Sunday, May 27, 2018

Realistic Expectations

David Wasielewski mentions stroke support groups in this following post. If you do not belong to a support group but would like to, or would like to visit one to see what it is all about go here to find one in your area: 
Stroke Support Group Finder

If you are a member of a support group, you might want to pass on to your support group leader that we can provide a Booster Box that provides the support group leader a package of resources that will keep participants interested, engaged, and coming back for more, month after month. The comprehensive kit will provide the leader with discussion starters, activities, decorations, readings, and all the supplies you need to execute a meaningful group of 24 participants. Just click on the link under the Booster Box picture above for more information.
The following post is from the April StrokeNet newsletter:

By David Wasielewski

Keeping it Real

As I meet new stroke survivors in support group and individual peer counseling sessions the subject inevitably turns to recovery and expectations for life after stroke. Rather than confront the uncomfortable subject head on I usually turn to my own experience. I explain that I am a number of years out (13 at the moment), and I deal with left side hemiplegia and chronic fatigue . In group I look to others to share their status, years out and condition. All are happy to share their experiences.

Some folks have little or no residual effects. At least none that are obvious to the casual observer. Others explain how they deal with their challenges as they move forward. Without directly addressing it, the new folks hopefully begin to realize that recovery and its aftermath may be lifelong situation. It is likely never complete. It often means a realization that the survivor might not be looking at ‘my life after a stroke’ but rather ‘my life with a stroke’.

But as every stroke is different, expectations for recovery differ as well. Everyone hopes for a full recovery. Unfortunately, everyone does not have that experience. So, how do we help survivors manage their expectations and the reality of their post stroke lives? Experience tells us that it is not our place to tell the survivor that they will not recover to a certain level. As we all know, anything is possible. Providing a discouraging prognosis can in itself be the reason a new survivor loses motivation, gives up or reacts badly.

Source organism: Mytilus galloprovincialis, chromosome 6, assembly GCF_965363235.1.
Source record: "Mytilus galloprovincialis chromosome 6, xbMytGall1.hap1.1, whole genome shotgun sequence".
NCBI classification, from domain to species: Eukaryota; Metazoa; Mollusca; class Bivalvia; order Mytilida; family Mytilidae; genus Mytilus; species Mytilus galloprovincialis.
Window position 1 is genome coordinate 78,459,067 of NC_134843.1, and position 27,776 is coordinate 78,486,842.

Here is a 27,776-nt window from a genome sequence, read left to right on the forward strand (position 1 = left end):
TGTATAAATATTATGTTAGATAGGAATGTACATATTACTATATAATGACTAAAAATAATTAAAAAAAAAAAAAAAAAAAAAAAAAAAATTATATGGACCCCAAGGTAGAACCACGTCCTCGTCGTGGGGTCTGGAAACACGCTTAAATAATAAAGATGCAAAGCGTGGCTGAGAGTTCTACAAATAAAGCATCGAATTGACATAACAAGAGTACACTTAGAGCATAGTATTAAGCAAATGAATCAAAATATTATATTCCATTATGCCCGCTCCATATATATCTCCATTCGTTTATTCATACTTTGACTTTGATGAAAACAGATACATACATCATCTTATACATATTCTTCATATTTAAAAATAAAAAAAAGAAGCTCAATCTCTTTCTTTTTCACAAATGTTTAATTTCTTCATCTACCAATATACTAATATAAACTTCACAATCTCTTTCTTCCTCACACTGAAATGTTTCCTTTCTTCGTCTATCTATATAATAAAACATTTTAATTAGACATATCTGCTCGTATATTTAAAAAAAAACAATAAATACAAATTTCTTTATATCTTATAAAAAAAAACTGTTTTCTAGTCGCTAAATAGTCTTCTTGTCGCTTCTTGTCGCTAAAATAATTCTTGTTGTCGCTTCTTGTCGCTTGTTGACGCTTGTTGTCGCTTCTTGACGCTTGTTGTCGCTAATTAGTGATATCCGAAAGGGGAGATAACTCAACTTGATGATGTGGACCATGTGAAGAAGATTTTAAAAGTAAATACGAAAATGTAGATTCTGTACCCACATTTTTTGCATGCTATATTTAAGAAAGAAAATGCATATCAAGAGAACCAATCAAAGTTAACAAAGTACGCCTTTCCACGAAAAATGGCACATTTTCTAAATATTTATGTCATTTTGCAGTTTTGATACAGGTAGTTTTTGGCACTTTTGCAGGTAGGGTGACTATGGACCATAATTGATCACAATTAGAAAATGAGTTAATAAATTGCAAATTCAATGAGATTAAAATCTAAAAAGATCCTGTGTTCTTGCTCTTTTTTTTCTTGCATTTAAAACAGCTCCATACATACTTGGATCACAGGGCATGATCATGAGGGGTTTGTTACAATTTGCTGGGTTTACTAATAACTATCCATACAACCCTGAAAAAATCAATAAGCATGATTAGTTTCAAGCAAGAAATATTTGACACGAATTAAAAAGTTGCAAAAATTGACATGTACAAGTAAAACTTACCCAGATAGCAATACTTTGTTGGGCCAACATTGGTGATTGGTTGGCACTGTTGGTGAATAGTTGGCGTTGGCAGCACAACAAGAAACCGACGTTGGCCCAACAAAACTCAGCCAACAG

I imagine that if my therapist or doctor had told me, early on that I would definitely not return to work, ski or play volleyball again much of my internal drive to recover would likely have been destroyed. Those were the expectations that kept me motivated in those early months. It is only as the survivor slowly realizes that life without those capabilities might not be so bad, that expectations give way to reality. Caregivers need to be sensitive to this process, offering support as these realities expose themselves and comfort as the realizations dawn.

And they do not all happen at once. It can take months or years for those expectations to wane. But as they do the survivor hopefully realizes that life without those capabilities is worthwhile. Attending support groups can be very helpful as experienced survivors help new folks through the realization process. Letting go of expectations can be easier as others help acknowledge and understand these challenges and transitions

I recently had lunch with a new survivor of a significant brainstem bleed. Risky surgery had alleviated some language and physical issues. He noted his anger when his neurologist suggested that his recovery might bring him to 85% of his pre-stroke capabilities. For a brief moment I wanted to remind him forcefully that he was lucky to be alive. But, having once been in a similar position myself I suggested that his neurologist might be mistaken and I looked forward to hearing of his progress.
David had a stroke in 2005 ending his career as a logistics consultant. Since the stroke he returned to college for a Sociology degree. He is a peer counselor, facilitates a local stroke support group, volunteers at the local United Way and writes for The Stroke Network.

Copyright ©April 2018
The Stroke Network, Inc.
P.O. Box 492 Abingdon, Maryland 21009
All rights reserved.

Sunday, May 20, 2018

When Stroke Affects the Temporal Lobe